Vic Reeves has a non-removable tumor in his head that has made him permanently deaf in one ear – persuading him to drop his stereo album.
The comedian said he would have to get regular MRI scans to check for the development, meaning he couldn’t tell where the cars were coming from when he partially heard them approaching.
The star of the Vic and Bob comedy duo said: “I’ve got a vestibular schwannoma – it’s a tumor in my head.
“I’ve gone completely deaf, 100 percent deaf, in the left ear, and it will never come back.
“It’s dead – absolutely completely gone.
“It’s the size of a grapefruit, so they just have to keep an eye on it.
“It’s benign. They can’t remove it — they can shrink it or they can leave it and keep an eye on it, and that’s what they’re doing.
Can you imagine life without stereo record – I won’t listen to Jimi Hendrix anymore
“The eardrum and your brain, there’s a nerve and that carries all the information from your ear to your brain and the tumor is in the middle of the nerve, so it’s gone ping and it’s broken and you can’t reconnect the nerves Huh.”
He said the hearing loss affected his hobby of bird watching, and also ruined his ability to enjoy music.
Vic, a keen musician who has had number one hits with Dizzy and number three with a re-work of The Monkees’ I’m a Believer, decided to get rid of his stereo record collection because the albums featured different genres. Different voices were coming. From all sides, so he could not appreciate them any more.
He particularly lamented how electric guitar solos – such as Jimi Hendrix’s on ‘If 6 Is 9’ – and drum solos that had switched from bass to treble sides would now be lost on him.
He said: “I had to throw away all my stereo LPs.
“I’m living with deafness. Can you imagine life without stereo records – I no longer listen to Jimi Hendrix, well the producer. If I was 6 years old he would go everywhere.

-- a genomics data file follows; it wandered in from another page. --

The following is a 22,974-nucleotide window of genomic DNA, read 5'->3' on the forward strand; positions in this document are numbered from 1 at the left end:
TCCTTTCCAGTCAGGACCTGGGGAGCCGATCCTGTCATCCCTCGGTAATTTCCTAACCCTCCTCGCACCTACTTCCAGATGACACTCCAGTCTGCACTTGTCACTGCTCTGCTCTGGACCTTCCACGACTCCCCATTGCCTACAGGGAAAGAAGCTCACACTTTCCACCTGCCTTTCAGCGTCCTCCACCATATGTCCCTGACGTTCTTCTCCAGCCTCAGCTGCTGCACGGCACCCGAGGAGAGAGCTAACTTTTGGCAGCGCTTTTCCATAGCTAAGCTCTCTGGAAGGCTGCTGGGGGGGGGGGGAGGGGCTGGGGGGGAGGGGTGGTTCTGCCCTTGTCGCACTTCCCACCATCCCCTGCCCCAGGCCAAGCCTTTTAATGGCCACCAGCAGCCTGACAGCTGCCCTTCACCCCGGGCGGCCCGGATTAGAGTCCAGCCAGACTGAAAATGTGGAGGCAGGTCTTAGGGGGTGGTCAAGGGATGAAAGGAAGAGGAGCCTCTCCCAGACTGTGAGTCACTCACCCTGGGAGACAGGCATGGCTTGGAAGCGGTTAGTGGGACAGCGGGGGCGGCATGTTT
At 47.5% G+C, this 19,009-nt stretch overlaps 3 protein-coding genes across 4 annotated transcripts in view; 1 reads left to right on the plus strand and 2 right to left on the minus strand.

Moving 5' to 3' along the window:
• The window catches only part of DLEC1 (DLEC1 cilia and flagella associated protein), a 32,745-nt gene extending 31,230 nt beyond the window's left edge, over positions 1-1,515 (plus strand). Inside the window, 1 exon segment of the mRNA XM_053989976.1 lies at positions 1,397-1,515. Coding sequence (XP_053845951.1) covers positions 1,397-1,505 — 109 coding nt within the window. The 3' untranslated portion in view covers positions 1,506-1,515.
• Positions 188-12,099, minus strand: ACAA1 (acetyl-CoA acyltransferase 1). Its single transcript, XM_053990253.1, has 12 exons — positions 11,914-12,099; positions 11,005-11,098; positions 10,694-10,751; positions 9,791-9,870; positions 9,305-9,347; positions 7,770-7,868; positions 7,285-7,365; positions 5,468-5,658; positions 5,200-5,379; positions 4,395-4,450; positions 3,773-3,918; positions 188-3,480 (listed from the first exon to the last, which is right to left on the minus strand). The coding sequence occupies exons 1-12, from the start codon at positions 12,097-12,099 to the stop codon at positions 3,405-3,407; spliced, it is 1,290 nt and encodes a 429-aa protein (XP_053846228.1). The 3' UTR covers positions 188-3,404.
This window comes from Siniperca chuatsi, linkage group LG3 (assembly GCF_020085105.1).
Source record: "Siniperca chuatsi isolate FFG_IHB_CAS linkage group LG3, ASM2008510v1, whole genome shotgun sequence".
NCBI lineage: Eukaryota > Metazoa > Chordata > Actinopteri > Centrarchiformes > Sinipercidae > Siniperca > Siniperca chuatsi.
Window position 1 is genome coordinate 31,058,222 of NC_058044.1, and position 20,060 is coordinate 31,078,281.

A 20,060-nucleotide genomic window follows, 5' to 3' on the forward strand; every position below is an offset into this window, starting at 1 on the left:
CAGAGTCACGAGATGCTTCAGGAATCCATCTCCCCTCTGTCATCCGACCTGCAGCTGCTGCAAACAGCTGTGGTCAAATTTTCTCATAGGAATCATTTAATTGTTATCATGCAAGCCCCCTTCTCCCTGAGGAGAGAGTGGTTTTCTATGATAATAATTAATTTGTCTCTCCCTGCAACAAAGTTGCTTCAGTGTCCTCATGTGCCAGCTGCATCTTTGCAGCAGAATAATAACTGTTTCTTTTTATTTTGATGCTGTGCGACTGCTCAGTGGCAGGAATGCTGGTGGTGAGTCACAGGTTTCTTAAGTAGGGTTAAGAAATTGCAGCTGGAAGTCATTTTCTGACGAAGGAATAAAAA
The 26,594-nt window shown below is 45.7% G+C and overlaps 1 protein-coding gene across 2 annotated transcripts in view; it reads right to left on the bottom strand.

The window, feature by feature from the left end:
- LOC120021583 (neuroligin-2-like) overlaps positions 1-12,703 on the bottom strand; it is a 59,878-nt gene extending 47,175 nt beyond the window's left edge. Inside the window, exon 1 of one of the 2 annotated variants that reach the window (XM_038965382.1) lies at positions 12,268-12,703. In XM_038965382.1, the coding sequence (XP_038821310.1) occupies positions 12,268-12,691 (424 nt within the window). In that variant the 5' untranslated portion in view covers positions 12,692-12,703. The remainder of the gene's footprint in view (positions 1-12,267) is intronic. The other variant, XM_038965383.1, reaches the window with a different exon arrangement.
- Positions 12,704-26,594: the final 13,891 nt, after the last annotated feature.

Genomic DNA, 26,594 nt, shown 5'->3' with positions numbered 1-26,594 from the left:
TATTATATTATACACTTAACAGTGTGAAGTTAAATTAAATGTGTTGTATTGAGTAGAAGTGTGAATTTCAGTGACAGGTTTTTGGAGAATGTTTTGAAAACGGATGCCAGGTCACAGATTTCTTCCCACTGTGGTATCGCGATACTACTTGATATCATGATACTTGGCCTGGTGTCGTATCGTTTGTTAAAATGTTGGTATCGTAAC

“I thought it was great stereo when it first happened. I only have Frank Iffield and mono left!”
Vic, 62, whose real name is Jim Moir, added: “Because I like to go out bird watching, I never know where the birds are because I can hear them, but I don’t know in which direction they are. are in.
“If an airplane flies or a car comes, I don’t know where it is.”
He told Adam Buxton on his podcast how he hated his MRI scans.
“The last time they put me in one I said ‘get me out of here quickly’,” he said. “I just couldn’t do it, so I had to pay for it, but they got my head what they wanted.”
A vestibular schwannoma usually grows slowly over several years.
Acoustic neuromas develop on the nerve used for hearing and balance, which can lead to loss of hearing as well as unsteadiness and a sensation of shaking or spinning.
They affect adults between the ages of 30 and 60 and usually have no obvious cause, although very few cases are the result of a genetic condition.
They can be serious if they become large and cause a life-threatening buildup of fluid on the brain, blurred or double vision, pain or weakness on one side of the face, and problems with limb coordination.
If they become dangerously large, surgery may be needed – but there is a risk involved.